Felling a tree is bittersweet. I love these alders: they were our first source of shade in a mostly barren yard, and they attract all kinds of little birds. I also love the light that grows vegetables, and I could see the difference in moonlight the night after these alders came down. Fortunately we have several more alders growing 50 feet away, and new saplings sprout in flower beds every year.
We will be using these alder branches for compost, and the trunks will edge garden beds and paths. May our golden, red, and purple potatoes be plentiful so that the alders do not fall without good purpose.
Get a healthy dose of tree-time with this month’s Festival of the Trees issue #65, now online at local ecologist courtesy of Dr. Georgia Silvera Seamans.
Behold, the colors of survival! This Japanese maple is making its best showing of fall colors in 10 years.
This tree’s early life included the combined challenges of multiple transplantings, puppy root-chewing, a stint of neglect during the Pennsylvania years, and finally a major hack job following a strange infection. Much healthier now, this tree reveals this season’s wonderfully slow autumn in the Pacific Northwest.
November 2010 was marked by our first road trip through the Great Basin region of Utah and Nevada. For the Thanksgiving holiday we rented a vacation home in the Pinyon-Juniper woodlands outside of Cedar City, Utah.
The home offers dog-friendly trails among cedars (Juniperus osteosperma) and piñons (Pinus edulis), which we enjoyed with a fresh, cold snowfall at our elevation of 6,000+ feet.
These two tree species and their companion shrubs form low, wind-twisted, sun-hardened canopies, and grow in what sometimes appears to be 90% rock.
Shaggy-barked Utah juniper is known locally as a cedar, and is the namesake of Cedar City in southwest Utah. The bright blue-red berries are in fact the fibrous cones and an important food source for local wildlife. A fresh lick of white snow makes blues, reds, and greens shine bright against the sky.
Piñon, as I learned from locals, are harvested for pine nuts by members of the community to be sold on the commercial market. (How often have you thought about the effort that goes into that little packet of pine nuts from the grocery?)
There is a bit of plant lore available for cedars here, and piñon here. I would like to know more of the local stories about these trees, and I plan to do additional reading. (Future blog posts will include a list of the books which I collected at info stops during the road trip.) If you have a resource suggestion for southwest Utah plant lore, I invite you to share in the comments.
The cedar-piñon canopy is low and somewhat fragmented, which makes for a fun tree-fort-like forest. Clumps of trees form dense, shady stands which you’d have to belly-crawl to explore beneath. At the highest point on the trail lives the queen of the hill:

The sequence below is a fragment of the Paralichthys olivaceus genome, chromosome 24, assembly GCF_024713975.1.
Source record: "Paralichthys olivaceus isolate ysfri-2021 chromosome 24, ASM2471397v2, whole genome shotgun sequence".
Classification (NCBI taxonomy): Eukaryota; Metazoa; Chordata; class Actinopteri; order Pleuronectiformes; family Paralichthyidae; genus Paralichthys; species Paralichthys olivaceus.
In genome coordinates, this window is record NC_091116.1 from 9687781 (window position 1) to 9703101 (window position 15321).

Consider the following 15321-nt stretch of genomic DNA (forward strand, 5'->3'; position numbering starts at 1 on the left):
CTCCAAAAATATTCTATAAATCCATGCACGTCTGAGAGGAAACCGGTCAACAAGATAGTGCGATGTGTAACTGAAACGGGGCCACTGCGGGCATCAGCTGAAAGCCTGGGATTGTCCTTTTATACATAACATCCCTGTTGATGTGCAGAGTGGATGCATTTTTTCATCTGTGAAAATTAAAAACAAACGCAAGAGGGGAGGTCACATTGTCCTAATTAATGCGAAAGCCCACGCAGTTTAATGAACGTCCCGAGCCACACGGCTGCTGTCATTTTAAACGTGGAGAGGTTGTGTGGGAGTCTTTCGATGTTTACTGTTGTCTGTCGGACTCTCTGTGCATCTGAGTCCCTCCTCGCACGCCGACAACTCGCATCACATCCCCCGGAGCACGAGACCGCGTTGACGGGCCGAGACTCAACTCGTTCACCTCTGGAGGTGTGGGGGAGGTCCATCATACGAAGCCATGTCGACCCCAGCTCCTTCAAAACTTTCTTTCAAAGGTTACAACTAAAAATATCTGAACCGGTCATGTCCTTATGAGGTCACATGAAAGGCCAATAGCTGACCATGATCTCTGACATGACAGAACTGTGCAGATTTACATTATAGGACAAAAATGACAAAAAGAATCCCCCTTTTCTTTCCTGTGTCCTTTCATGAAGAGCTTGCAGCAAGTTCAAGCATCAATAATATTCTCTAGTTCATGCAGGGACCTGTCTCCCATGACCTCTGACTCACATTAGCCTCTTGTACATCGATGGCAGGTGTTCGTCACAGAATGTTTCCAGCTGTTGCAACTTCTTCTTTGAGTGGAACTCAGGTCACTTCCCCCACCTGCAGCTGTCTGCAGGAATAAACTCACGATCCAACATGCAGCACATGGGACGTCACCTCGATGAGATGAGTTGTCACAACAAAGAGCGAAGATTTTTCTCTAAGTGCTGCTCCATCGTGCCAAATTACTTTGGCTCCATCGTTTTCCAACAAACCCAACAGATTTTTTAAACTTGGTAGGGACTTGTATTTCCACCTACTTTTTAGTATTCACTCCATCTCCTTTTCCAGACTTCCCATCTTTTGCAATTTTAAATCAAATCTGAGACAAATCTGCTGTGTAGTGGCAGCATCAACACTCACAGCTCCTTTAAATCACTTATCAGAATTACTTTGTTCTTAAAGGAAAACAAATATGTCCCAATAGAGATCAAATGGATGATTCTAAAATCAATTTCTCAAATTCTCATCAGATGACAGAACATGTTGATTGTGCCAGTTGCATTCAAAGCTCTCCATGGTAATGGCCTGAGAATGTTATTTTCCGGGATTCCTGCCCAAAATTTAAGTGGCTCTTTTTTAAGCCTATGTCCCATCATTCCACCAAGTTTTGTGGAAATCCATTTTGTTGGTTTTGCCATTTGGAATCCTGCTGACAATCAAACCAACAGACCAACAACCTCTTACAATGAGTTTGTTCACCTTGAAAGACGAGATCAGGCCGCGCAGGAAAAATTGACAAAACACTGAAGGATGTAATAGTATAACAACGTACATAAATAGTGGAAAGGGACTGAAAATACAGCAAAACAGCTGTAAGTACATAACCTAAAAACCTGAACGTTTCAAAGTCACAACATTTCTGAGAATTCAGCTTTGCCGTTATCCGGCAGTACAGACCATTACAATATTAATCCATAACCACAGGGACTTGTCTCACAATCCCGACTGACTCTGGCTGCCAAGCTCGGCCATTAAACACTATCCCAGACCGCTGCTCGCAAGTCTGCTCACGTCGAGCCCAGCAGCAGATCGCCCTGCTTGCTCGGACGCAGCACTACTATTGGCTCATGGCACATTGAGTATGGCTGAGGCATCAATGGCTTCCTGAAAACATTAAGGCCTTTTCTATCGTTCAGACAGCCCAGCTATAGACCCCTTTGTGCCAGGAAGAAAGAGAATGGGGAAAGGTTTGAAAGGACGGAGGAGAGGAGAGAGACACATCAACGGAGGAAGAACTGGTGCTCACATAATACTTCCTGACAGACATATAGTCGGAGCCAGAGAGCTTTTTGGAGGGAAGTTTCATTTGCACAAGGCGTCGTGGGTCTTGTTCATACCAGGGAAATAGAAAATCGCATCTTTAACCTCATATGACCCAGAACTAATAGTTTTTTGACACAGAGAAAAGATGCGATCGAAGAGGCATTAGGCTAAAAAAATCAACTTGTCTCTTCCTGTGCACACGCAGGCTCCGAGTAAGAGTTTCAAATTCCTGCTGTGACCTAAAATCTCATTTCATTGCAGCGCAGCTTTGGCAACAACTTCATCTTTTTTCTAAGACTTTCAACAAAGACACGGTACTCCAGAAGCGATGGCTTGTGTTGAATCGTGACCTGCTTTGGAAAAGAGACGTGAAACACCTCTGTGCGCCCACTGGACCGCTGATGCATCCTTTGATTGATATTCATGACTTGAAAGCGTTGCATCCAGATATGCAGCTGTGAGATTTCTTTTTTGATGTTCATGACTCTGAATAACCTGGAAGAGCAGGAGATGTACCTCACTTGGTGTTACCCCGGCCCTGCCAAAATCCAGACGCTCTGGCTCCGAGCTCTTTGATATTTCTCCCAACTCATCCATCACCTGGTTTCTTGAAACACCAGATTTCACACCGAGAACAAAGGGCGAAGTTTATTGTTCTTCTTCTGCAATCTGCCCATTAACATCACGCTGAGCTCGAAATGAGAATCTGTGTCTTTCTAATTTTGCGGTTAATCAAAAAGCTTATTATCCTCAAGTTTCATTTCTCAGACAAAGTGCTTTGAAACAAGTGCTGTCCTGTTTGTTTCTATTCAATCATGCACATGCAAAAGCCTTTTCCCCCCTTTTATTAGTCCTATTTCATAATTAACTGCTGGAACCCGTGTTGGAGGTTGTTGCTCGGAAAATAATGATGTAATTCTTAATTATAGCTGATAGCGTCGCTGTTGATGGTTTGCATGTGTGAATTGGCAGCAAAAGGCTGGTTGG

She presides over 360-degree views of the Great Basin rhythm where mountain follows valley in successive, colorful symphonies. The more time I spent in this region, the more I felt a growing (and welcome) sense of quiet. The Great Basin is a good setting to empty oneself and prepare to be receptive to new thoughts or projects.
We saw a lot of snow and drove a lot of ice during this trip, including a “blizzard-like” event in Cedar City, complete with blowing, swirling snow. Morning snow track reports revealed the nightly comings and goings of jackrabbit, deer, elk, raccoon, and a feline, although I doubt I was lucky enough to be tracking a lynx. (Note to self: must improve track identification skills).
I caught a few glimpses of jackrabbits which makes me believe that the locals were the black-tailed jackrabbits (Lepus Californicus), but I cannot be sure. In fact, had I known at the time that many hares turn white in winter, I might have had better luck spotting them! (The hawks clearly knew what was what, as we saw many hunting from the highway, plus one dino-sized bird, the identity of which remains a mystery).
Blog about trees and send your links for the next issue of the Festival of the Trees, hosted by Rebecca in the Woods. We’re looking for hosts from June forward. Got a blog and an interest in trees? Volunteer to host an issue of the Festival and grow a graft to your community of bloggers. Hosts from all disciplines and persuasions are welcome, as are fresh takes on trees and forests.
Plant geeks, high thee hence for botanical bounties à la Berry Go Round 37, courtesy of returning host The Phytophactor. (PS – Berry Go Round has open slots for hosts in 2011 as well. Volunteer your blog and your plant prowess!)
Forthcoming at Brainripples: more Utah road trip reports in coming weeks, some look backs at the 2010 garden, and satisfying book recommendations.
TreeStory is an independent film project directed by Ward Serrill with a simple, meaningful goal: to unite different people around the common experience of tree stories.
A peek at what I was up to this November while exploring the Great Basin region through Utah and Nevada…